Friday 18 April 2014

Jaw Worm

Image: Matthew Hooge
Molluscs range from mussels who sit around in their shell all day doing nothing, to active, wide-eyed, predatory squid. Arthropods can have 6 legs, 8 legs or several hundred legs. Chordates can have lungs and a backbone, no lungs and a backbone or no lungs and no backbone either.

These are among the most famous and diverse of the animal phyla; splendidly bountiful branches of the tree of life. But let's not allow their mind-boggling variety cause us to overlook the more stark branches with their tiny animal life that barely anyone has ever heard of.

And so it's time for Gnathostomulida, an entire phylum of tiny, marine worms sometimes called Jaw Worms. They're truly minute, most ranging between 0.5 and 1 millimetre in length, and live buried in sand and mud beneath shallow, coastal waters. Some eke out a living in oxygen-deprived environments beneath the seabed.

Image: Martin V. Sørensen
Haplognathia is an outlier, reaching an enormous 4 mm long!
Something over 100 species are known so far, but with their tiny size and under-the-ground-under-the-water habitat there's no telling how many more are left to be discovered.

Jaw Worms make their way between the grains of sand and mud by beating the cilia that cover their body, much like a tiny, free-living flatworm. One difference is that while flatworms have several cilia sprouting from each skin cell, Jaw Worms have just one.

Image: Martin V. Sørensen
Other cilia and bristles provide them with all their senses, eyes being completely useless in the utter darkness underground.

Another difference between flatworms and Jaw Worms is... jaws!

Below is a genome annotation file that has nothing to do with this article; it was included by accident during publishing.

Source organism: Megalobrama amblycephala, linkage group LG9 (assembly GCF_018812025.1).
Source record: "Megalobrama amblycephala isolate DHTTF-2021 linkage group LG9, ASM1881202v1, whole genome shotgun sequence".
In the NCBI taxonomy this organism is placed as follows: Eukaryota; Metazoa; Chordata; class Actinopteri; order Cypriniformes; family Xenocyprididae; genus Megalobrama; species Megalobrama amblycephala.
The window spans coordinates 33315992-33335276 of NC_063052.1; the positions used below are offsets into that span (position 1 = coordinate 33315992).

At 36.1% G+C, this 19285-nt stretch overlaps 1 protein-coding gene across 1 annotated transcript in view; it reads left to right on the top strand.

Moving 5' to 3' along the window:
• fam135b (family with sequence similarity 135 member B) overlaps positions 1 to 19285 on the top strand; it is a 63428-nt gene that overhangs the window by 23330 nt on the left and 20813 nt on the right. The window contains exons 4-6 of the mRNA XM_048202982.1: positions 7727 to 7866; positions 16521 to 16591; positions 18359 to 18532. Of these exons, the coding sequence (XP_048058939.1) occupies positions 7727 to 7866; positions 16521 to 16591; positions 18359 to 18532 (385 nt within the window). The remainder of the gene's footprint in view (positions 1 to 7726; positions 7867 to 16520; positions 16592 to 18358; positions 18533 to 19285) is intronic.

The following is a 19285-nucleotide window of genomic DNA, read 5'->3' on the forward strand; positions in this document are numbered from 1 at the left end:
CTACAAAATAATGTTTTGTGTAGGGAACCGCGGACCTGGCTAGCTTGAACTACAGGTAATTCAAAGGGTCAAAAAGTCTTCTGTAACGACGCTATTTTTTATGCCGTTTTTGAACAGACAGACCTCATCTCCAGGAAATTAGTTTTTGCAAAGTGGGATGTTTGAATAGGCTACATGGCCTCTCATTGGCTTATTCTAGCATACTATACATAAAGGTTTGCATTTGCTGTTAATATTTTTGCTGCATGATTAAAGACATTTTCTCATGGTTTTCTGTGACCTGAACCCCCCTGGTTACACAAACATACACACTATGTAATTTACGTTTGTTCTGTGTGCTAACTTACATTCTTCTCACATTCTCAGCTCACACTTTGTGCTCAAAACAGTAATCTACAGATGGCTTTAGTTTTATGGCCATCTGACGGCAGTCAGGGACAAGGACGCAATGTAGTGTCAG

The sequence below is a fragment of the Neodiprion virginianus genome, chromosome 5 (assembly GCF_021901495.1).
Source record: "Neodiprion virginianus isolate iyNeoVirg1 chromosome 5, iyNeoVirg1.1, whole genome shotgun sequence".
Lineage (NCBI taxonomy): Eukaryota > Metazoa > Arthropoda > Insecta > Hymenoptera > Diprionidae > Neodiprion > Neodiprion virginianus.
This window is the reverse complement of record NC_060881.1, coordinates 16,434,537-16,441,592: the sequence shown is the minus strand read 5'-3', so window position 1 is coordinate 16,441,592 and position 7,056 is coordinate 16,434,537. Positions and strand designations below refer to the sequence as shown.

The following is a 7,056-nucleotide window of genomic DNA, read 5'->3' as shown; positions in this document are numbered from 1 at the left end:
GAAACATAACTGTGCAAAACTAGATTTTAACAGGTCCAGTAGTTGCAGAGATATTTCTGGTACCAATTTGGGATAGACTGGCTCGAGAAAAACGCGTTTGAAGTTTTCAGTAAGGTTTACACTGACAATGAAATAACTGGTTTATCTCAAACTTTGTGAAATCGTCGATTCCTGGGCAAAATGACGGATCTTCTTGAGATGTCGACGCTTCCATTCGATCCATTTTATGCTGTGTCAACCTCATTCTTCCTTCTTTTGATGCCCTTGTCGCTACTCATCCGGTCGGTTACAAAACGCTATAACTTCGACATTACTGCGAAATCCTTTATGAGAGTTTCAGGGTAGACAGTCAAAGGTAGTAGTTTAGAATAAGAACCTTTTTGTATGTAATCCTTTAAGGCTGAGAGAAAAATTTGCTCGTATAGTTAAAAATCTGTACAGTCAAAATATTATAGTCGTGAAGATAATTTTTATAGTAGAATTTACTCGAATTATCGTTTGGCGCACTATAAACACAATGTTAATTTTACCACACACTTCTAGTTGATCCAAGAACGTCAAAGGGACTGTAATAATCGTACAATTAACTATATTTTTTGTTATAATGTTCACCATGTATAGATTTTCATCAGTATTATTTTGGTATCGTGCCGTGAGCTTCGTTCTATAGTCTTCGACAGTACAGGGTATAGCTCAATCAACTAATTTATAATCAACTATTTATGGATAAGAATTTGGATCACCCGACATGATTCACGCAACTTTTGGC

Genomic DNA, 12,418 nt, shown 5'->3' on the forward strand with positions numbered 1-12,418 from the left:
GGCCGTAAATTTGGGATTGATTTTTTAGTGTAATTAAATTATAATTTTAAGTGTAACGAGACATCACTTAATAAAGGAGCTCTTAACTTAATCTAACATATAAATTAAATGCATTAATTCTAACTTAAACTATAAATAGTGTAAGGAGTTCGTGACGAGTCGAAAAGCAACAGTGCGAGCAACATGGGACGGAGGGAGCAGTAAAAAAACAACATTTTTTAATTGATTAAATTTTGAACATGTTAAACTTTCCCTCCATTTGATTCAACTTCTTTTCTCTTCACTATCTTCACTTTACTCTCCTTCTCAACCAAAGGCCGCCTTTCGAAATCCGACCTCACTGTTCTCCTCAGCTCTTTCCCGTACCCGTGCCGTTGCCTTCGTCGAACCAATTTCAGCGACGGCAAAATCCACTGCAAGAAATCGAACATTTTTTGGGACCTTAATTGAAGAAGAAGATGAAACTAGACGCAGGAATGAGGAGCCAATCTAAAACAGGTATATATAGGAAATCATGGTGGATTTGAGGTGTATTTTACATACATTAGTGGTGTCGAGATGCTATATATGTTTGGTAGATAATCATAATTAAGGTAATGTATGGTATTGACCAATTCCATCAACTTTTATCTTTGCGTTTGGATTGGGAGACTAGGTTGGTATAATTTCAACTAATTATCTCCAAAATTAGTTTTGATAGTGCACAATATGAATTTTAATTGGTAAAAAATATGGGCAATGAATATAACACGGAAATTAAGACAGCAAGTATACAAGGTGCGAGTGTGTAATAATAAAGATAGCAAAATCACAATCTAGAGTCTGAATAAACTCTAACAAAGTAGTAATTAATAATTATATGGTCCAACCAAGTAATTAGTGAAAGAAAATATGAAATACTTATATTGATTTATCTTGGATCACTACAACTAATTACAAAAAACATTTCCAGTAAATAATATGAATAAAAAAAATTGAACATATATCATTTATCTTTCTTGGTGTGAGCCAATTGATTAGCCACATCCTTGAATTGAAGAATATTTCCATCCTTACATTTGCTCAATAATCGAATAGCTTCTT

Image: Martin V. Sørensen
JAWS! Aren't you glad to be 100,000 times bigger than these things?
Jaw Worms have a fearsome set of gnashers which wouldn't look out of place on a blood-curdling shark. Thankfully they use them merely to scrape bacteria, fungi and protists from the surface of individual grains of sand.

Once inside, a poor bacterium will see some more similarities with flatworms. Gnathostomulids have no respiratory or circulatory systems since they're small enough to simply absorb whatever minuscule amount of oxygen they need. They also have a gut like a sack, so all the waste products have to be regurgitated from the mouth. There's some evidence that at least a few species can develop a temporary anal pore to excrete waste, which gives whole new meaning to the phrase "bursting for a pee".

Image: Martin V. Sørensen
More jaws
Jaw Worms are all hermaphrodite, either male and female at the same time or starting out male and becoming female as they get older. A good half of their body is dedicated to sex organs, but they only produce one egg at a time. It's released when the mother's body wall ruptures to let it out. It sounds awful, but she soon patches herself up and goes on with her life.

Things are VERY different when you're a millimetre long!


Crunchy said...

They explode to poop, they explode to give birth... at some point, maybe it's safe to assume these little guys just enjoy exploding?

Joseph JG said...

Yeah! I'm glad I can't explode; I'd never leave the house.

TexWisGirl said...

just glad they're not in MY jaw! eek!

Joseph JG said...

Hahaha! Not that kind of Jaw Worm!

Lear's Fool said...

Unless you wanted to genetically engineer a whole swarm of them to help old people eat or something!

Esther said...

Ooh, are those jaws made of the same materials as our own not-quite-so-magnificent teeth?

Joseph JG said...

@Lear's Fool: Oh wow... They could plaster millions of them in their gums. Food wouldn't so much get chewed up as aggressively dissolve in their mouth. Yuck!

@Esther: Nope. I'm pretty sure their made at least in part of good ol' chitin, like all those arthropod exoskeletons. It's remarkably difficult to find out though!